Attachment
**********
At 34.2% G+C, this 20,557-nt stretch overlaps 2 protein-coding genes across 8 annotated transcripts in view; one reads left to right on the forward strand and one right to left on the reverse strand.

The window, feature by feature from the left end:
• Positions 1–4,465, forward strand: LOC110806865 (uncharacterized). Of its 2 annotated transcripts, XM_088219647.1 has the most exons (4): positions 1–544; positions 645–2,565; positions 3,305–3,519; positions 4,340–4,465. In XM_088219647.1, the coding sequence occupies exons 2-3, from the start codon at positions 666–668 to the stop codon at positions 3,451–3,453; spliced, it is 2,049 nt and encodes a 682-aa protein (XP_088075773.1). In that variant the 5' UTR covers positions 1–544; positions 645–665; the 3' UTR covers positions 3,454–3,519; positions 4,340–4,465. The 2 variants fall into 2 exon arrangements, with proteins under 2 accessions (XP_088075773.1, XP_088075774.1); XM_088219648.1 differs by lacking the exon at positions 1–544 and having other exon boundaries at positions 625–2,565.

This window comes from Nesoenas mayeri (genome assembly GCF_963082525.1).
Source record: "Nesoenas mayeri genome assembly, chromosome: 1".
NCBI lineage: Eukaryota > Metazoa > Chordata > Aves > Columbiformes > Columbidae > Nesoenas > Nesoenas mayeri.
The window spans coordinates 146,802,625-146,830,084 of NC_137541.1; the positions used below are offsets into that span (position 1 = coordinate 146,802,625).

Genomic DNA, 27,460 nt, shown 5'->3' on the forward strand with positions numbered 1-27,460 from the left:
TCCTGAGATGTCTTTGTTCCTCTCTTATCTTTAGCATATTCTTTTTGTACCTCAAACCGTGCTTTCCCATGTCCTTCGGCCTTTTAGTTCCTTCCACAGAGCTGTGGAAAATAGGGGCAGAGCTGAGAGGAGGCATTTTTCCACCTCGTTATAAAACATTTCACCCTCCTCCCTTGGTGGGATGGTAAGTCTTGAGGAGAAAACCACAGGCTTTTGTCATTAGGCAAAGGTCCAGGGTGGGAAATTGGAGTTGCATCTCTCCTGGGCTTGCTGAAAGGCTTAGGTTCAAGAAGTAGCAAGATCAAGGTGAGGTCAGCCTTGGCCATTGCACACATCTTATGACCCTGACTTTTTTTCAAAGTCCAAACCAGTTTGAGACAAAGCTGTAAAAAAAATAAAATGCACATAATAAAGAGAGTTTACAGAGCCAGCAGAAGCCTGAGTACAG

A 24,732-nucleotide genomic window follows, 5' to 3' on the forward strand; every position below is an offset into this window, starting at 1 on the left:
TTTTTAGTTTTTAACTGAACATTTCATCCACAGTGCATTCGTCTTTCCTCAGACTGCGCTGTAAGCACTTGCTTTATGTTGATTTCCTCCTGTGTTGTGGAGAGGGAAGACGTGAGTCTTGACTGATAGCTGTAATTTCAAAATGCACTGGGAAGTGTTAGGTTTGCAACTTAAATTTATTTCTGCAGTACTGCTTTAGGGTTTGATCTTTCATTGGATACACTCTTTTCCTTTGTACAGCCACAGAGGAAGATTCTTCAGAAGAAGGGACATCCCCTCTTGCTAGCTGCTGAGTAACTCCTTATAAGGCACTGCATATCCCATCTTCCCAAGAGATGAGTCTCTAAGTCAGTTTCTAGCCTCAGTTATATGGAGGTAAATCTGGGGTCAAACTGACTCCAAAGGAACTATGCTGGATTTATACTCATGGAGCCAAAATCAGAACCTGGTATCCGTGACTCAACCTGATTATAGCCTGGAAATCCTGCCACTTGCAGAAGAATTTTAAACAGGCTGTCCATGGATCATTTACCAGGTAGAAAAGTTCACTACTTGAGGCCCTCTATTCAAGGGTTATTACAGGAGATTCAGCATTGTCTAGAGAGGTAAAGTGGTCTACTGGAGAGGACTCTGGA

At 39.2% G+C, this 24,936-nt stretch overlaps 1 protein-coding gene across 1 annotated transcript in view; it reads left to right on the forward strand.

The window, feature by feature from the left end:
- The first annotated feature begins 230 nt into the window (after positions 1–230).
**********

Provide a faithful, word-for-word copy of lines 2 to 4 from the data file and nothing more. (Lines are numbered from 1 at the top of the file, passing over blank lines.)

The window, feature by feature from the left end:
• Positions 1–4,465, forward strand: LOC110806865 (uncharacterized). Of its 2 annotated transcripts, XM_088219647.1 has the most exons (4): positions 1–544; positions 645–2,565; positions 3,305–3,519; positions 4,340–4,465. In XM_088219647.1, the coding sequence occupies exons 2-3, from the start codon at positions 666–668 to the stop codon at positions 3,451–3,453; spliced, it is 2,049 nt and encodes a 682-aa protein (XP_088075773.1). In that variant the 5' UTR covers positions 1–544; positions 645–665; the 3' UTR covers positions 3,454–3,519; positions 4,340–4,465. The 2 variants fall into 2 exon arrangements, with proteins under 2 accessions (XP_088075773.1, XP_088075774.1); XM_088219648.1 differs by lacking the exon at positions 1–544 and having other exon boundaries at positions 625–2,565.

This window comes from Nesoenas mayeri (genome assembly GCF_963082525.1).